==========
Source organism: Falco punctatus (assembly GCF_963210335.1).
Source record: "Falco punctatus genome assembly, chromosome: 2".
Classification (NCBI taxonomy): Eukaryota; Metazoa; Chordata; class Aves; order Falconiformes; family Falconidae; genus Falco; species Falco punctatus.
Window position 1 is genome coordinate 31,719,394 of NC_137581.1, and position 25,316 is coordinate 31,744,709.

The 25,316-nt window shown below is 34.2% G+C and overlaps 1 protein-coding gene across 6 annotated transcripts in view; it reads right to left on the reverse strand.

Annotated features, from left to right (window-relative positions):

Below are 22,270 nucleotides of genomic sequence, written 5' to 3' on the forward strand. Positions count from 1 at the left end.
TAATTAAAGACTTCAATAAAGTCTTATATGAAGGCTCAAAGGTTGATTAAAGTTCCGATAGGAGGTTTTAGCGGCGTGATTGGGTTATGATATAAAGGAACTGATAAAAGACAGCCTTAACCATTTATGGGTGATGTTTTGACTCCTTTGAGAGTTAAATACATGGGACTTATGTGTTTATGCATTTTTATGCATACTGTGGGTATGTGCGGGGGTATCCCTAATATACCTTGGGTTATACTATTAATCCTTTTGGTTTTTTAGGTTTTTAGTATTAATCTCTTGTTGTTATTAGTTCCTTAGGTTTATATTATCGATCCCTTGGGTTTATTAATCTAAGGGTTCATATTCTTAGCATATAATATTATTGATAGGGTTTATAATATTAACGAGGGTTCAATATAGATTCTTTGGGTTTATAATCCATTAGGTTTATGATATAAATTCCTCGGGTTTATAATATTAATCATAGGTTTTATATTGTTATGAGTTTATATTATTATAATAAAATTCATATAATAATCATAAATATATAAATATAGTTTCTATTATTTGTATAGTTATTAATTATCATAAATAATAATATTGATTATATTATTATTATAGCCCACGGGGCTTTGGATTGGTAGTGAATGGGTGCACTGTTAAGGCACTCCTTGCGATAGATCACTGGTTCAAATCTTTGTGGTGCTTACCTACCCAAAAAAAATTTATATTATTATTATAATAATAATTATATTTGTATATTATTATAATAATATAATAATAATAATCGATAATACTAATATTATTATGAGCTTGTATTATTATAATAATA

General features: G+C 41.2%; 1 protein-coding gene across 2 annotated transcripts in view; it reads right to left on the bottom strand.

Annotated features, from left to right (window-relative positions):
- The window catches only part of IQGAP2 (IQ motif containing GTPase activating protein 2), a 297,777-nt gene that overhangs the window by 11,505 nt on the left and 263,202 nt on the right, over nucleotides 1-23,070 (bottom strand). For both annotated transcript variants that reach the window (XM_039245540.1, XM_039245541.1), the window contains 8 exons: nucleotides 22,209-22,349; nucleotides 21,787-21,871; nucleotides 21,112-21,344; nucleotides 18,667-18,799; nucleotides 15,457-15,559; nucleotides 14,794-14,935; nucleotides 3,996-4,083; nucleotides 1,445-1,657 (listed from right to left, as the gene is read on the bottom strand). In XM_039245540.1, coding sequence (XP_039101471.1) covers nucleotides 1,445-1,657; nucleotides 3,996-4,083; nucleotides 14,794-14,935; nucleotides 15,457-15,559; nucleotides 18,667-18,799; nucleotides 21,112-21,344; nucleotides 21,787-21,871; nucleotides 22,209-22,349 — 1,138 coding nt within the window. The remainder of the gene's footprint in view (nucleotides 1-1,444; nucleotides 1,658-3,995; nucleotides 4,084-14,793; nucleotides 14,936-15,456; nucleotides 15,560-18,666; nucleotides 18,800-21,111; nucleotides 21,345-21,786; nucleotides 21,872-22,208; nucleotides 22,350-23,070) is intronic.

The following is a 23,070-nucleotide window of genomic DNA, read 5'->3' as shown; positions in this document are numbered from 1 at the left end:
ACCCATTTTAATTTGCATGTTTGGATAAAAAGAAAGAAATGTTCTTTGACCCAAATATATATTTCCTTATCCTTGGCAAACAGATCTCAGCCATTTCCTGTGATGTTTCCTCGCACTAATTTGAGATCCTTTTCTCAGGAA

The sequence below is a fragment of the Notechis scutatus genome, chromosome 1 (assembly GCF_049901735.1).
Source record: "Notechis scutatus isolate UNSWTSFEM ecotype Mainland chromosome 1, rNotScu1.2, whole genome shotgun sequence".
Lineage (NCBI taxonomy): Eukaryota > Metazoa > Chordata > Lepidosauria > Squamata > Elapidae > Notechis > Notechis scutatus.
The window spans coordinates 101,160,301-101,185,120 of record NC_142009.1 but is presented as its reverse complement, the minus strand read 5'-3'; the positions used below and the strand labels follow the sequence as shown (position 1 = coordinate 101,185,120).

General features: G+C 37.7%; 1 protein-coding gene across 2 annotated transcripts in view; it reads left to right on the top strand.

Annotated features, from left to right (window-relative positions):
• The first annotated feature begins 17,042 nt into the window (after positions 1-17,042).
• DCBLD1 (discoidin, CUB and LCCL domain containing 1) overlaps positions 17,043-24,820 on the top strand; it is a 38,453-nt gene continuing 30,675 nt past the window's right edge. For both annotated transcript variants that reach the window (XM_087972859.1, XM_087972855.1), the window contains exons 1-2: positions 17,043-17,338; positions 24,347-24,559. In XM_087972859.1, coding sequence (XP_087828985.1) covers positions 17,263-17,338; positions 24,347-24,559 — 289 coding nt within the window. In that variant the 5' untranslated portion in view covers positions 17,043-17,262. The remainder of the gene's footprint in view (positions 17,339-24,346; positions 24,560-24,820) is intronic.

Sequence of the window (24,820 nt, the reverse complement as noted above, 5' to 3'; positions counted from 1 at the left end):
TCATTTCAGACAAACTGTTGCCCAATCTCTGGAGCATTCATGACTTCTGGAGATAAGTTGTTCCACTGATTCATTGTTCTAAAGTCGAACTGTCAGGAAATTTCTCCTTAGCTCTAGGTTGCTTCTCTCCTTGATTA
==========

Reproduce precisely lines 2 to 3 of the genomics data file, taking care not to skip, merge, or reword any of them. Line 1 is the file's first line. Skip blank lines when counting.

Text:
Source record: "Falco punctatus genome assembly, chromosome: 2".
Classification (NCBI taxonomy): Eukaryota; Metazoa; Chordata; class Aves; order Falconiformes; family Falconidae; genus Falco; species Falco punctatus.